Brenna Lemieux: “Half the Pleasure of Reading is Remembering”
Is it cliché to say a collection of poems has something for everyone? No? Good. Suture (Black Lawrence Press, 2017), a collection of sonnets by Simone Muench and Dean Rader, qualifies. First, the premise: sonnets with stolen first lines, written collaboratively by Muench and Rader. The mind boggles. Half the pleasure of reading is remembering, every few pages, that these tight, resonant, bursting-with-life works are mind-melds. The other half is the work itself: there’s sound music (“This bone-burned body—skin blade, flesh fade, / dust of its dust, cut and crushed, fine flint rust—is neither flask nor cage”), wrenchingly beautiful elevated language (“Welcome elegy, / here is your country, stuck on its own pole star, / and here we are: the last, the lost, the hanging tree”), and down-home honesty (“Let’s be honest, Reader, we’re both more at home / with dick jokes than iambic pentameter”). There’s even a dead-horse poem (if that’s your thing). Turn to the back for a bibliography of first lines (or what I call a “reading list”). This is a book to savor—the kind that will have you snapping pictures of poems and sending them to people you love.
David Nilsen: “Satisfying Melancholies”
I've learned to enter new poetry from Ada Limón with implicit trust, and The Carrying (Milkweed Editions, 2018) amply rewarded that. The book is drenched in the colors and smells of growing things, and as often with dying things. In poems that deal with infertility, grief, ecological dread, and political despair, she has her fingers in the soil, tending to life: "...some days I can see the point / in growing something, even if / it's just to say I cared enough."
Devin Kelly's In This Quiet Church of Night I Say Amen (CCM Press, 2017) brought on a satisfying melancholy, a comforting sadness like a winter blanket. These lines encompass my entire personal religion: "There is too much beauty here / for this to mean nothing."
Ruth Awad's Set to Music a Wildfire (Southern Indiana Review Press, 2017) [Editor’s Note: We did not ask Nilsen to review one of our own, that’s just how good this book is!] is a lovely, moving document of her father's experiences in the Lebanese Civil War and her family's story after his subsequent exodus to the U.S. Focusing on moments subtle rather than explosive, the book is profound in its personal insights: "I don't know what makes a country a country. / If the sea softening an edge of land is enough / to say, This is mine and that is yours."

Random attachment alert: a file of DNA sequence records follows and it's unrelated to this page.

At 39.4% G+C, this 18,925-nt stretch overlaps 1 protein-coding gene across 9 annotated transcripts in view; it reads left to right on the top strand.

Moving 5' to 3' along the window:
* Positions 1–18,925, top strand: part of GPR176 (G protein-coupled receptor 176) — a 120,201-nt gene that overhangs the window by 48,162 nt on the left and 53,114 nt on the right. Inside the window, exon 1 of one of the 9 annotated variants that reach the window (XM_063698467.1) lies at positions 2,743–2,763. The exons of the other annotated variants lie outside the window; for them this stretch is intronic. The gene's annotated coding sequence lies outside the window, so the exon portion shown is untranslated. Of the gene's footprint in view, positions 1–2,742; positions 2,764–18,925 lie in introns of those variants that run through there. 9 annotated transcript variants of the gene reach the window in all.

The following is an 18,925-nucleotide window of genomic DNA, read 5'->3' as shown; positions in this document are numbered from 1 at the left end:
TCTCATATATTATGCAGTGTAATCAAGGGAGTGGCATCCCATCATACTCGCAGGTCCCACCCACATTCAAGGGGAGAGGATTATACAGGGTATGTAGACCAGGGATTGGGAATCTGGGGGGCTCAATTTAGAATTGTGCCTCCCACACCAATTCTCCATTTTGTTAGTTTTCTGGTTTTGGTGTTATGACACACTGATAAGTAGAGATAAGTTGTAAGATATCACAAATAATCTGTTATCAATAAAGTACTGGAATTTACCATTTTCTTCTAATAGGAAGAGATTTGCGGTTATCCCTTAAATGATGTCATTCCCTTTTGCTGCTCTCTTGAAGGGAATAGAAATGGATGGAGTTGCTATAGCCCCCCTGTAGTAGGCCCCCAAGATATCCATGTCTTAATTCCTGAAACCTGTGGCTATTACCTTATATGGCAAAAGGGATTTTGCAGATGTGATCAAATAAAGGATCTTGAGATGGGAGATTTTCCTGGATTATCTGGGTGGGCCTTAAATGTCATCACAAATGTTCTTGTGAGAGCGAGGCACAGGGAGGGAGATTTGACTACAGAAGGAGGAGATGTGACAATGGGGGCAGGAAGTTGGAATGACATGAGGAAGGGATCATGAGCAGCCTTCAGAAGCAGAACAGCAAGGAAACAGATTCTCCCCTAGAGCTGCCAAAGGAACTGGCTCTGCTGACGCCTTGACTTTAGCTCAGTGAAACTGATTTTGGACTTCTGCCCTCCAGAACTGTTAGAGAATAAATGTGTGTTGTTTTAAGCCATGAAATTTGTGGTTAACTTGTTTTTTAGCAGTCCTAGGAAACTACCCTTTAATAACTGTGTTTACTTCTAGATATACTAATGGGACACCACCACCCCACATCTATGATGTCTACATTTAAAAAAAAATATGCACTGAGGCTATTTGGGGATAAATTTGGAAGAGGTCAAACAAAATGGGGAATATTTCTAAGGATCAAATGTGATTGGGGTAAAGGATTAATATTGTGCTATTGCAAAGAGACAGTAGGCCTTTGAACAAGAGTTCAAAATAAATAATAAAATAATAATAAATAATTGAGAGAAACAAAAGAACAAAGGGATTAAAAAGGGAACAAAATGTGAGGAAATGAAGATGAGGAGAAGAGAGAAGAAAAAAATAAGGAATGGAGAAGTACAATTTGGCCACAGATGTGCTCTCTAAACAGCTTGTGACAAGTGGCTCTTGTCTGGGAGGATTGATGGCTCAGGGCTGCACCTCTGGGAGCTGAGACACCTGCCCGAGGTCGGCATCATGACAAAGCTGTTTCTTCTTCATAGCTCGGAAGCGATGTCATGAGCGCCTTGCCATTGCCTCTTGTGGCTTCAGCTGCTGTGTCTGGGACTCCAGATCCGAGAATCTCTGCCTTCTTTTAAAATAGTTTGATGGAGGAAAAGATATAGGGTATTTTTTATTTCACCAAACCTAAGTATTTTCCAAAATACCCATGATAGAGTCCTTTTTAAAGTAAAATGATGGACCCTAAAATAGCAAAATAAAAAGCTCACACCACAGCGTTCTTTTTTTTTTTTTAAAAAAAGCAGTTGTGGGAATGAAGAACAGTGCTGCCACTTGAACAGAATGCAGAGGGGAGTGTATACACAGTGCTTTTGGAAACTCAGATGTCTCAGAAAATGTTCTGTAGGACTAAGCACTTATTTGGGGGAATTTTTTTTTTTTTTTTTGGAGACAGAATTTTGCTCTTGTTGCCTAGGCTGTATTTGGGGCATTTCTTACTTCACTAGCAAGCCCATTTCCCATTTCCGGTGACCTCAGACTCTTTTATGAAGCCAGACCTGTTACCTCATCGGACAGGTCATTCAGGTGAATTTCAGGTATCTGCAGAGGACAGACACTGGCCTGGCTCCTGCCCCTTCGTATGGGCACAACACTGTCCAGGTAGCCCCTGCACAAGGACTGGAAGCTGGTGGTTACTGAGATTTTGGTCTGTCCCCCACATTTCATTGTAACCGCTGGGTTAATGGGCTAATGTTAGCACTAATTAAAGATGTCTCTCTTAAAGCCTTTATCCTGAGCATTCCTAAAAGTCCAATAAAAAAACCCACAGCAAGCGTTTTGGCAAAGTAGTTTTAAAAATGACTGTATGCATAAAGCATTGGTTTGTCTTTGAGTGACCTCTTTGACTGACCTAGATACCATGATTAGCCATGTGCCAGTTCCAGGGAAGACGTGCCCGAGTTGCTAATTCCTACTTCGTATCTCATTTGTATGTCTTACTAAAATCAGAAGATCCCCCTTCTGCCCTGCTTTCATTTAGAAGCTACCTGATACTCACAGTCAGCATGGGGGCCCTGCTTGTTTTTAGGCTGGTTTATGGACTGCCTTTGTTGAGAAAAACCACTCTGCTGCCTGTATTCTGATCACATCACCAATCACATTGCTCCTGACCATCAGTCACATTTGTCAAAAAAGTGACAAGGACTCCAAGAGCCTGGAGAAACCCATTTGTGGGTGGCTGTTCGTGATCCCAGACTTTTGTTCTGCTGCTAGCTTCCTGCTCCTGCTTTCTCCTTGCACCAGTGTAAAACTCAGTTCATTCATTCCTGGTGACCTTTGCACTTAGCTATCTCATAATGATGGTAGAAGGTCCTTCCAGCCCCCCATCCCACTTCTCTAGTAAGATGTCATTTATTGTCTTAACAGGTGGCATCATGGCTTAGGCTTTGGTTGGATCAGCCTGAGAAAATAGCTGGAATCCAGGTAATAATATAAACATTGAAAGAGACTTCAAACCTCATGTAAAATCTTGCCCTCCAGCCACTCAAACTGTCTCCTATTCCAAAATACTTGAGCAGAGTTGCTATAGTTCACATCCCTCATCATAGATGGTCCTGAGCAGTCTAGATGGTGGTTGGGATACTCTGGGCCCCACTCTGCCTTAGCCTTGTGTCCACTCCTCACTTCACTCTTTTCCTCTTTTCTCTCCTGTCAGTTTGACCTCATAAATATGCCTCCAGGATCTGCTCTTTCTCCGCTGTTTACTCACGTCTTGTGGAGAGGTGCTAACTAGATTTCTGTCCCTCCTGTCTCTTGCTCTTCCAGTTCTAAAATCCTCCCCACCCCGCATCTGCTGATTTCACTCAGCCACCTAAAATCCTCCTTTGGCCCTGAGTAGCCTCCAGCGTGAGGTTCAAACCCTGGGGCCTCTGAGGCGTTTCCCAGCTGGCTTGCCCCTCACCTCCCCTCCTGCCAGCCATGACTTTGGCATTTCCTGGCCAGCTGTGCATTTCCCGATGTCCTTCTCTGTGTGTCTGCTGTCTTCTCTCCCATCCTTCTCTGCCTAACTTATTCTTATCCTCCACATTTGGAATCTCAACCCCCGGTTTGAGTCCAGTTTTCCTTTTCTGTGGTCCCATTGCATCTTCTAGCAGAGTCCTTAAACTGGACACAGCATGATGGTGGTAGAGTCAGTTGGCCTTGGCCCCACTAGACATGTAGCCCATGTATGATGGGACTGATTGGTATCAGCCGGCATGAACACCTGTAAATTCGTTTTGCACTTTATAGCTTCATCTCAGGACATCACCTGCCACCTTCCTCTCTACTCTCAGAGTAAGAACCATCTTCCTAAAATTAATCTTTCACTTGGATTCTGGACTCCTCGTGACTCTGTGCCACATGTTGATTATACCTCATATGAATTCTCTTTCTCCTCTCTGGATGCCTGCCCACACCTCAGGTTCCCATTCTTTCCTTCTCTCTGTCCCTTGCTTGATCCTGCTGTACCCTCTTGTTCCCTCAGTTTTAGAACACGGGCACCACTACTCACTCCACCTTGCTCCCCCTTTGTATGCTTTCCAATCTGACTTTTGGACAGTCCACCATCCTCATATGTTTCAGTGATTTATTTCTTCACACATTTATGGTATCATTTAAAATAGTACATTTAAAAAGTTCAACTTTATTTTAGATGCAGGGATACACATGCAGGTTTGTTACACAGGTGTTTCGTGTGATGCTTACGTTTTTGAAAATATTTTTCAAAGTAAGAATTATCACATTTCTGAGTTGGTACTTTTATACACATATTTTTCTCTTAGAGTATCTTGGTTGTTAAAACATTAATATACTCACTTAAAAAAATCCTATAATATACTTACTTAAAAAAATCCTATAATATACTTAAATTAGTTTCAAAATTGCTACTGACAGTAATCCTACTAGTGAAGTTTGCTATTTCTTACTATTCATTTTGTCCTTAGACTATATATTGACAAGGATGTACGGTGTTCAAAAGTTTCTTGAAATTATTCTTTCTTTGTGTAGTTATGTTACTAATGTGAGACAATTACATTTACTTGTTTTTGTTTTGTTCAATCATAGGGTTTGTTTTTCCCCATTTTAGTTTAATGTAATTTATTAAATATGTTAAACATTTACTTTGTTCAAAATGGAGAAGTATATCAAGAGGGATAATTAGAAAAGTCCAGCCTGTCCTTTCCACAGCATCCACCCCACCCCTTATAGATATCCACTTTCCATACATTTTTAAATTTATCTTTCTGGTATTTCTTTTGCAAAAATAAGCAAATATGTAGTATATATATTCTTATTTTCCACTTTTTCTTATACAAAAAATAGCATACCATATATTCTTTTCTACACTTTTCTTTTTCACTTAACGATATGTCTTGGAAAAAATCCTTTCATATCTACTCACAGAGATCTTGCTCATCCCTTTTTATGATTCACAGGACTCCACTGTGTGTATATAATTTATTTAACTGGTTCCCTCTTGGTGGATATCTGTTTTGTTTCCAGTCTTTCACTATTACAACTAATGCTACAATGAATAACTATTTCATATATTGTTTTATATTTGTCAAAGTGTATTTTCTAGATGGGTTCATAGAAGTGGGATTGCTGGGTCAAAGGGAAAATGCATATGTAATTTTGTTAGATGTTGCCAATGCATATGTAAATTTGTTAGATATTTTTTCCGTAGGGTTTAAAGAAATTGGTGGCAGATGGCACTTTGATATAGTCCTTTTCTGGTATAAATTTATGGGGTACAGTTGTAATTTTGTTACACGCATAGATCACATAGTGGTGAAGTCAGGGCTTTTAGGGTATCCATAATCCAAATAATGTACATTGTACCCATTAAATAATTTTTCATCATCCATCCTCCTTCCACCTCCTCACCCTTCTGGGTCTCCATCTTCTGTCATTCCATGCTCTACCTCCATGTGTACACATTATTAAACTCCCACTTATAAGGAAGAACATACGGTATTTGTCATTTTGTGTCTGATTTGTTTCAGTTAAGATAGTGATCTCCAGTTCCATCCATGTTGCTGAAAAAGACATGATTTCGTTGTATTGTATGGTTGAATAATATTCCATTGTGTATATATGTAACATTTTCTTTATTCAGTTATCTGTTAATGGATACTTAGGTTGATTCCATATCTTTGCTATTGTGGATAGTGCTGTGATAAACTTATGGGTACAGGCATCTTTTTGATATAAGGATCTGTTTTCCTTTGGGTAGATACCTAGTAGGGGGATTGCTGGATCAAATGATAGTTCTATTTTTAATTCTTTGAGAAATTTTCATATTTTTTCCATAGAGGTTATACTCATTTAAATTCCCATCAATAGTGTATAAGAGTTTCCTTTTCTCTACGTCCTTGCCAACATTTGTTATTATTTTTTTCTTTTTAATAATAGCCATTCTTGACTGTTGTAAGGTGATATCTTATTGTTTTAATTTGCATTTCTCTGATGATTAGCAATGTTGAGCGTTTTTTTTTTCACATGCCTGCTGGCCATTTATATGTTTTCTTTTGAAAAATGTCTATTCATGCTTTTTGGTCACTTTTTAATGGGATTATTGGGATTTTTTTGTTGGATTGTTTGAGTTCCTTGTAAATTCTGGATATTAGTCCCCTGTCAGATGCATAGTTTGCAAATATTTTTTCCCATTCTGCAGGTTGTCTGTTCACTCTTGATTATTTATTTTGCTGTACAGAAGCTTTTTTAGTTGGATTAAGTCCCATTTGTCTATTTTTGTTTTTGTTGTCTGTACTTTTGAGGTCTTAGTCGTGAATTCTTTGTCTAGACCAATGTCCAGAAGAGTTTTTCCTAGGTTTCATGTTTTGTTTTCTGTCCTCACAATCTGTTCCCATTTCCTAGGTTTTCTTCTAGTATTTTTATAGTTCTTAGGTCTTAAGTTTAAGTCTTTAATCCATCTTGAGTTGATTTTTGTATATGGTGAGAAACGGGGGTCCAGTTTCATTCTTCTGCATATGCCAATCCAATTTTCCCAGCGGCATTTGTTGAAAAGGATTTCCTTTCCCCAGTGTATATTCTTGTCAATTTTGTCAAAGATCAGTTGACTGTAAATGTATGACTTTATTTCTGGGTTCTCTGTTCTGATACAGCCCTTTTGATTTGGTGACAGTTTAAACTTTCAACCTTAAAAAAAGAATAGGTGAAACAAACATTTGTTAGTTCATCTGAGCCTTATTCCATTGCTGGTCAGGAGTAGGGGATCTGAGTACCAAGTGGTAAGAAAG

Rochelle Hurt is the author of In Which I Play the Runaway (Barrow Street, 2016) and The Rusted City: A Novel in Poems (White Pine, 2014). Her work has been included in the Best New Poets anthology series and she's been awarded prizes and fellowships from Crab Orchard Review, Arts & Letters, Hunger Mountain, Poetry International, Vermont Studio Center, Jentel, and Yaddo. Hurt is an assistant professor of English and creative writing at Slippery Rock University, and she runs the review site The Bind.
Jenna Le authored Six Rivers (NYQ Books, 2011) and A History of the Cetacean American Diaspora (Indolent Books, 2018; 1st ed. pub. by Anchor & Plume, 2016), which won second place in the 2017 Elgin Awards. Her poetry appears in AGNI Online, Bellevue Literary Review, Denver Quarterly, Los Angeles Review, Massachusetts Review, and West Branch.
Brenna Lemieux is the author of the full-length poetry collection The Gospel of Household Plants (Quercus Review Press, 2015) and the chapbook Blankness, Melancholy, and Other Ways of Dying (Five Oaks Press, 2017). Her fiction has appeared or is forthcoming in Willow Springs, Printers Row, The MacGuffin, and elsewhere. Lemieux lives in Chicago.
David Nilsen is a freelance writer living in Ohio. He is a National Book Critics Circle member, and his literary reviews and interviews have appeared or are forthcoming in The Rumpus, Gulf Coast, The Millions, The Georgia Review, and numerous other respected publications.